THIS WILL BE AN IN-PERSON MEETING!
Attendance is FREE for members but limited to the first 50 to register. The address will be included in registration confirmation email message.
Please understand - you must be fully vaccinated and boosted to attend and must wear a mask when indoors.
This is also an experimental Zoom hybrid meeting.
SDHS will do our best to Zoom the full in-person meeting with those not in attendance. Please bear with us due to the nature of the speaker's live animal presentation, that may not be possible.
Zoom meeting connection link
Bob Gordon, M.D., Master Falconer, with his Partner, Huxley
Raptors - Natural Predators in Your Garden
As gardeners, we are constantly interacting with the wildlife who share space with us, whether intentionally or without realizing how our actions are impacting these other inhabitants.
Although we are generally tuned in to such things as the necessities of habitat preservation, the benefits of integrated pest management and organic gardening, and though we may gladly go to extremes to balance nature’s needs with our gardening goals, there is much for us to learn about our co-habitants and the critical consequences we may unknowingly cause for them.
Our speaker, Dr. Bob Gordon, helps us expand our knowledge about the natural history of local raptors – the birds of prey we welcome to our landscape as partners in controlling the gophers, mice, rats and other rodents who assume our gardens are being maintained for their sole pleasure.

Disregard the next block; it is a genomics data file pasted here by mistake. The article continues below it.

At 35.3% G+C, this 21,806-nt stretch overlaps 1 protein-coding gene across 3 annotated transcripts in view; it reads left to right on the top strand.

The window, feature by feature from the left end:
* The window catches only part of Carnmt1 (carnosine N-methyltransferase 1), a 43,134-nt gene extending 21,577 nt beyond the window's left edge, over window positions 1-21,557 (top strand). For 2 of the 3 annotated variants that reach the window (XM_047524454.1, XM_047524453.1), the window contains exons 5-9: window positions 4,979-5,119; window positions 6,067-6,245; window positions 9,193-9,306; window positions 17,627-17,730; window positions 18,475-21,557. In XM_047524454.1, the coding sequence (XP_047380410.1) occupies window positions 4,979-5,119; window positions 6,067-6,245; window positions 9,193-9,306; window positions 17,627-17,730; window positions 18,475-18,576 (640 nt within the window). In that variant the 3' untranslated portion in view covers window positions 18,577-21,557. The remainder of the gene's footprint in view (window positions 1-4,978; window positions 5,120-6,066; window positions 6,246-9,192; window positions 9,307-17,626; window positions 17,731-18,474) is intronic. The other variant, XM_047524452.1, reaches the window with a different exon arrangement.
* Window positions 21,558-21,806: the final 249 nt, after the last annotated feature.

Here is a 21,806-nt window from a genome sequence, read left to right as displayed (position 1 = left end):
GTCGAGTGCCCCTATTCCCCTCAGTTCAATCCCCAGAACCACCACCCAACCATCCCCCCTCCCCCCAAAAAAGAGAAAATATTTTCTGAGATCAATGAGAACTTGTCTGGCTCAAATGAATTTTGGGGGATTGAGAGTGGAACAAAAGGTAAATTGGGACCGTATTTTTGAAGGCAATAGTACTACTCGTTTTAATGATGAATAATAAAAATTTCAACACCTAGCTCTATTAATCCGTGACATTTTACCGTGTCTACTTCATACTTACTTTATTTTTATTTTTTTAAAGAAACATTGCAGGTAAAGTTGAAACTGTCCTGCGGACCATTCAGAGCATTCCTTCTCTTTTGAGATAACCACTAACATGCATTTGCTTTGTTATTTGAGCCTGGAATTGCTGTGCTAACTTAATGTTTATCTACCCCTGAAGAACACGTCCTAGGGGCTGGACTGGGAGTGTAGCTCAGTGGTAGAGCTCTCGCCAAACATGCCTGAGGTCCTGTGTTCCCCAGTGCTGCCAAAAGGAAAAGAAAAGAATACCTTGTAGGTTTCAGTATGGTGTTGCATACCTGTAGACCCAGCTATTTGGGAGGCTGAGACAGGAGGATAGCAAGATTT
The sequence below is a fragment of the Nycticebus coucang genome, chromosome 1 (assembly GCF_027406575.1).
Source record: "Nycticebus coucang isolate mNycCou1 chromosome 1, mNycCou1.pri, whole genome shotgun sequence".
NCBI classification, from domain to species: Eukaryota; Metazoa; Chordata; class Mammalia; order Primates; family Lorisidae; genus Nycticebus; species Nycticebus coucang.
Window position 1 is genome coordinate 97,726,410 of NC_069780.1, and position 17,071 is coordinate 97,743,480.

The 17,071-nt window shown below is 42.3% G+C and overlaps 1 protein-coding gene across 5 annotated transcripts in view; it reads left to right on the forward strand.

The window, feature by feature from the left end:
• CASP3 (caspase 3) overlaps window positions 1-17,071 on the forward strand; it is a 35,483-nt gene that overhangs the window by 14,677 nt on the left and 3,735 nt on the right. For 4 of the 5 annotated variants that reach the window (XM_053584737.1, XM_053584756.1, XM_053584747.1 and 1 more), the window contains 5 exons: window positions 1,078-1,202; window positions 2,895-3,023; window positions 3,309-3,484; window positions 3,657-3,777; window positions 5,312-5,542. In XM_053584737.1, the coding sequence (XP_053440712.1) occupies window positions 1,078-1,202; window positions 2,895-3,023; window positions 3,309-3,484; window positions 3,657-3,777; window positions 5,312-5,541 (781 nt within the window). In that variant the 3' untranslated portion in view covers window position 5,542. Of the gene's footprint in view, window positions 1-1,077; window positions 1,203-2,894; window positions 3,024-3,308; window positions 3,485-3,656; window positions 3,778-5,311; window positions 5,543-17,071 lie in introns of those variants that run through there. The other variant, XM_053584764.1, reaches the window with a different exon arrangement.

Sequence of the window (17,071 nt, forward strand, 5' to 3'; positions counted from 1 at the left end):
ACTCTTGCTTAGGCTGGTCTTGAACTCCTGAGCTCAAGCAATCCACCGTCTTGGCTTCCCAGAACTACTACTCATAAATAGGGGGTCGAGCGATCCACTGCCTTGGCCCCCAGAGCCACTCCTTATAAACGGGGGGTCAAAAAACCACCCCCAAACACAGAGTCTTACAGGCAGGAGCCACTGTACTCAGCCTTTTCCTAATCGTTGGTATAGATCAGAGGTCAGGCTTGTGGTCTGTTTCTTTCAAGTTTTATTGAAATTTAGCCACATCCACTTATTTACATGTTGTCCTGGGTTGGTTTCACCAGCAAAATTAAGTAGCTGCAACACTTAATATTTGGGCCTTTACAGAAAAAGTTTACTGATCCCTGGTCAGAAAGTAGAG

A Master Falconer, Bob gives regular monthly presentations on birds of prey, falconry, and human/wildlife interactions at the S.D. Natural History Museum and the Mission Trails Regional Park’s Visitor Center, accompanied by his winged partner, Huxley, a Harris’s Hawk, perched on his fist to make sure he gets things correct.
Bob has had an active interest in the natural world as long as he can remember. With his foundation anchored in science, he has explored multiple aspects of the animal world and the inhabitants’ various interactions. He has authored many scientific articles including “The Use of Canines in the Detection of Human Cancer.”
For the last two decades he has been on the Humane Society’s Project Wildlife raptor rehabilitation team, augmenting his scholarly research with practical insight learned on the job.
He loves sharing his knowledge and love of the nature with the public. Join us for an enjoyable and entertaining (and yes, informative) evening as he and Huxley share a different perspective regarding human/wildlife interaction.